On top of that, PTJ leads a very full and balanced life, with a strong emphasis on travel, hunting and fishing (not to mention family and friends).
That degree of success — one might reasonably call it “extreme” success, not just via lucky break or blip, but over a career and a lifetime — is important to keep in mind while digesting the man’s thoughts on failure. (This is someone who knows the heights!)
The below excerpt [bold emphasis Jack's] comes from a postscript Q&A with Paul Tudor Jones in a new, annotated version of Reminiscences of a Stock Operator, originally published circa 1923 (and still arguably the greatest trading book ever written):
Q. Part of the appeal of [Reminiscences] is Livermore’s journey of self-discovery as a person and as a trader. Have you had the same experience as a trader and portfolio manager, or was your path easier or harder?
Jones: Probably the best lessons to be learned from this book come from his repeated failures and how he dealt with them. In the book I think he lost his entire fortune four or five times. I did the same thing but was fortunate enough to do it all in my early twenties on very small stakes of capital. I think I lost $10,000 when I was 22, and when I was 25 I lost about $50,000, which was all I had to my name. It felt like a fortune at the time.
It was then that my father flew up from Memphis and sat me down in my tiny New York City apartment and began lecturing me as lawyers do. He commanded, “Leave the gambling den behind. Come home and get a real job in a safe profession like real estate.” Of course, I did not, and the rest is history. And real estate these past few years has been about as safe as shooting craps to pay the rent, so I was twice blessed. If I’d have taken my father’s advice, I might have lost all of my money again these past few years in my fifties.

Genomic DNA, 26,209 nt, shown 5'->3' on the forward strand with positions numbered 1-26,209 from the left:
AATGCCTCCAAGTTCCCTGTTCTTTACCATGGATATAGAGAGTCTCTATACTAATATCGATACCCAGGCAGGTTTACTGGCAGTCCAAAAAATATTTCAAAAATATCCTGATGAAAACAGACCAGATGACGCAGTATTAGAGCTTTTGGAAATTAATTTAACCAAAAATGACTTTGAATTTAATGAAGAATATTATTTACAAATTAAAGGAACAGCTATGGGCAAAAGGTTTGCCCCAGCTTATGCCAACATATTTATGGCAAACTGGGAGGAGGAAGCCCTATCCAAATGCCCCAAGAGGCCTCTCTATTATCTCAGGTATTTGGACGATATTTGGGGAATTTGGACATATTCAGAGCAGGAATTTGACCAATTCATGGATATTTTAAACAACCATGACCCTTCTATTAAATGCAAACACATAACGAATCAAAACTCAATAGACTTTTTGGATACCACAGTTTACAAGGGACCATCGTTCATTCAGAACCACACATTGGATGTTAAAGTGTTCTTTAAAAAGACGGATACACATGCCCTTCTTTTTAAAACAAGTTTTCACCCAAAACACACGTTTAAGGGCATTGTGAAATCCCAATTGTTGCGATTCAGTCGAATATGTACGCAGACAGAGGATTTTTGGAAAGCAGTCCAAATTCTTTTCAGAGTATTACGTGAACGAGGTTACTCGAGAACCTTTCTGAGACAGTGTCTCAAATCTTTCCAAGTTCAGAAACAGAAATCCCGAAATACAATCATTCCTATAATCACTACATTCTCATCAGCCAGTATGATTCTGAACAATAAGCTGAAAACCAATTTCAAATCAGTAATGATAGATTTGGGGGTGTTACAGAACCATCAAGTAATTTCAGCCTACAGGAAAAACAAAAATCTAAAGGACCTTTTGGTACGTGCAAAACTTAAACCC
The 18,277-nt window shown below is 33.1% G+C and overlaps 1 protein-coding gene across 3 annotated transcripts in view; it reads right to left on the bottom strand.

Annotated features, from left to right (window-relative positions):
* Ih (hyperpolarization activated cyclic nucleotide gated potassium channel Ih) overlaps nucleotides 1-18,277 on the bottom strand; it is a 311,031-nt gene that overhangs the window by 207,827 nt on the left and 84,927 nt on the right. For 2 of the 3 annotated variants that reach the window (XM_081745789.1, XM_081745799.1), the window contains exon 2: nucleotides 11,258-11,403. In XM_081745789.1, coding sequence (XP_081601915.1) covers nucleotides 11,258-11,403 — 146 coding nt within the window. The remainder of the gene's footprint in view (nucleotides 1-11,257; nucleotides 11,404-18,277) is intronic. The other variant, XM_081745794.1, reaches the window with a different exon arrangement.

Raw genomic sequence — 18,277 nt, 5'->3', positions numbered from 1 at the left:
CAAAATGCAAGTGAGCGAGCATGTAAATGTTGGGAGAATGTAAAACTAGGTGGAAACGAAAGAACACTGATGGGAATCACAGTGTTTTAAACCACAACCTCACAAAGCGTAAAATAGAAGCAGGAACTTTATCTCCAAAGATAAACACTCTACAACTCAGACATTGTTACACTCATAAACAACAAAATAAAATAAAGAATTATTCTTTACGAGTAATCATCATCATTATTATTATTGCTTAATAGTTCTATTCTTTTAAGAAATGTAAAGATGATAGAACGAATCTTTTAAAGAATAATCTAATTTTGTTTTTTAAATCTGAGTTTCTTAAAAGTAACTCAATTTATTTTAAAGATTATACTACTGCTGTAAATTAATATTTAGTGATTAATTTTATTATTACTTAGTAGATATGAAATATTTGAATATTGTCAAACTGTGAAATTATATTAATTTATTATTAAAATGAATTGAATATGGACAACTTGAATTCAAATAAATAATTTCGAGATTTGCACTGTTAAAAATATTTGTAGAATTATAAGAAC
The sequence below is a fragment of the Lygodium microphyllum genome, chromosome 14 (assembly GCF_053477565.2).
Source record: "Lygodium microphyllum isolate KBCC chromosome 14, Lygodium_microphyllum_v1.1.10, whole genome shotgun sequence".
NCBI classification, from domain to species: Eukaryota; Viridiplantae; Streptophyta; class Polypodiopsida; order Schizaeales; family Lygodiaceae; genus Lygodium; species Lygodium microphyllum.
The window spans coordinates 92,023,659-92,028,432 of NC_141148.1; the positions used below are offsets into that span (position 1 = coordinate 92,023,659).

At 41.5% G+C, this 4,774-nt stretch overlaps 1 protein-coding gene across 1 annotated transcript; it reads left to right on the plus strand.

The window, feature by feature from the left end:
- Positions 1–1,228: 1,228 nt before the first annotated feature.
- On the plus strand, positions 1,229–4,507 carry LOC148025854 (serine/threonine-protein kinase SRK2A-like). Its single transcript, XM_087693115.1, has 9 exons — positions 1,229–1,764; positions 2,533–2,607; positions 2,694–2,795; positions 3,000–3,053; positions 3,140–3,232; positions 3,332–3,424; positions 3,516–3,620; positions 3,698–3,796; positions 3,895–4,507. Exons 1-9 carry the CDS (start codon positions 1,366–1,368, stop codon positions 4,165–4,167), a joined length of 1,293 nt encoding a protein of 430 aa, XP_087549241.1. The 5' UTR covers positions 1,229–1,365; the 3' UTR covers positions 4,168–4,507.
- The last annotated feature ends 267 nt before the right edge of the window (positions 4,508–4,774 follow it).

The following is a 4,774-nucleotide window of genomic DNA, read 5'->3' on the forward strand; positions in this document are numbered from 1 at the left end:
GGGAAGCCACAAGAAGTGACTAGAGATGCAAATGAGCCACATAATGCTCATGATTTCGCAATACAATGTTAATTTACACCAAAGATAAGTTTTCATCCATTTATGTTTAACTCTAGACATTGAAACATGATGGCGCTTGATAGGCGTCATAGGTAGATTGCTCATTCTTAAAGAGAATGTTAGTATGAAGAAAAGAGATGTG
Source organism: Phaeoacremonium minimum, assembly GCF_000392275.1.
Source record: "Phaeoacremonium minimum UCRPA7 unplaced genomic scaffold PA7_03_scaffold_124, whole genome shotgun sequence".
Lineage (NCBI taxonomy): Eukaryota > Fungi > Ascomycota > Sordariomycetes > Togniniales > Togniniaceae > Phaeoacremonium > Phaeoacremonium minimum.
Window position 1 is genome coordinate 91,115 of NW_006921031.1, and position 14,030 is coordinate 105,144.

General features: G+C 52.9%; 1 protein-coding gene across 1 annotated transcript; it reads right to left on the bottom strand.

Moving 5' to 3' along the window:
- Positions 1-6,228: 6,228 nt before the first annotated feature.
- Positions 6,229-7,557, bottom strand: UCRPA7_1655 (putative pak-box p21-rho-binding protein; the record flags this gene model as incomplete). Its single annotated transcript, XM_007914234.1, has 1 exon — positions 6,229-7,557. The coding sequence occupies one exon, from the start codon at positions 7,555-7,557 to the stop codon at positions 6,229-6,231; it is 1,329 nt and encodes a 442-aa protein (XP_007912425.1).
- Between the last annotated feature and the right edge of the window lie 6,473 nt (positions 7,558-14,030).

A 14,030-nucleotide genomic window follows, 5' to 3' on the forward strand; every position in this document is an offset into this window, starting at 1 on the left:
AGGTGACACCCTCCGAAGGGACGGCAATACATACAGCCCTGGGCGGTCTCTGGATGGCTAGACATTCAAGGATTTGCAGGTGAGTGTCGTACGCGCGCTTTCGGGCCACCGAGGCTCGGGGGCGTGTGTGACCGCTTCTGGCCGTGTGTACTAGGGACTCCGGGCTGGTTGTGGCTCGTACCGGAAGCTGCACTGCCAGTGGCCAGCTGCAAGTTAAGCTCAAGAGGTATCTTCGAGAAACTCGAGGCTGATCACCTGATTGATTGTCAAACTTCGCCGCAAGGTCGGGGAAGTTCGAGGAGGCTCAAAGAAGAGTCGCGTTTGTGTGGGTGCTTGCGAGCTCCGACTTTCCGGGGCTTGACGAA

Anyway, I think it’s no coincidence that our greatest champions, our greatest artists, our greatest leaders, our greatest everything all seem to have experienced some kind of gut-wrenching loss. I think their greatness, in part, was fashioned on the crucible of that defeat.
Two years before Lincoln was elected as maybe our finest president, he lost that monumental Senate race to Stephen Douglas. To a certain extent, I think that holds true in my field as well, and I am leery of traders who have never lost it all. I think that intense feeling of desperation that accompanies such a horrifically deflating experience indelibly cauterizes great risk management reflexes into a trader’s very being.
One does not have to a be a trader, or a practitioner of Metaprocess, to appreciate PTJ’s wisdom. (Arete in spades, but Zen and Kaizen in there too.)
Artist, writer, engineer… architect, programmer, entrepreneur… whatever one’s profession or found calling, the experience of failure — real failure, of the soul-searching, gut-wrenching variety — can be taken as an excuse to turtle up, wuss out, and never truly compete again, going through the motions forever more.
Or, it can be the hot burning fire that ultimately forges an iron determination and indomitable will… a passionate fuel for excellence that only a relative few have the privilege to apply and experience.